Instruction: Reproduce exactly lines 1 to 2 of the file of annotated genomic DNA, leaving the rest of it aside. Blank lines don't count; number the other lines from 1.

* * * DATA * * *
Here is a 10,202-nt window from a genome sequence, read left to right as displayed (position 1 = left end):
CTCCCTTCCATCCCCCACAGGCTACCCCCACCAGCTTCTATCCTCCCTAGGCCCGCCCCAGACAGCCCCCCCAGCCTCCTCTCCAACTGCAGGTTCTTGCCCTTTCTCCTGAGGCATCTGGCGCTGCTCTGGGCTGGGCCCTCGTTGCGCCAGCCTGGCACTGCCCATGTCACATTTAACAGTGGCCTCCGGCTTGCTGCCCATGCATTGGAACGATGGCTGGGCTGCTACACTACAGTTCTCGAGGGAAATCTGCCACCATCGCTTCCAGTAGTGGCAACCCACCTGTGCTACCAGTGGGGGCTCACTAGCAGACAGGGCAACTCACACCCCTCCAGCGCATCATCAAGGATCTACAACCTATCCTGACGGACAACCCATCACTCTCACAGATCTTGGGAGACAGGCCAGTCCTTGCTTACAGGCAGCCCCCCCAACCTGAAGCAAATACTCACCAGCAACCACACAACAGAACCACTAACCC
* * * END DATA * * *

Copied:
Here is a 10,202-nt window from a genome sequence, read left to right as displayed (position 1 = left end):
CTCCCTTCCATCCCCCACAGGCTACCCCCACCAGCTTCTATCCTCCCTAGGCCCGCCCCAGACAGCCCCCCCAGCCTCCTCTCCAACTGCAGGTTCTTGCCCTTTCTCCTGAGGCATCTGGCGCTGCTCTGGGCTGGGCCCTCGTTGCGCCAGCCTGGCACTGCCCATGTCACATTTAACAGTGGCCTCCGGCTTGCTGCCCATGCATTGGAACGATGGCTGGGCTGCTACACTACAGTTCTCGAGGGAAATCTGCCACCATCGCTTCCAGTAGTGGCAACCCACCTGTGCTACCAGTGGGGGCTCACTAGCAGACAGGGCAACTCACACCCCTCCAGCGCATCATCAAGGATCTACAACCTATCCTGACGGACAACCCATCACTCTCACAGATCTTGGGAGACAGGCCAGTCCTTGCTTACAGGCAGCCCCCCCAACCTGAAGCAAATACTCACCAGCAACCACACAACAGAACCACTAACCC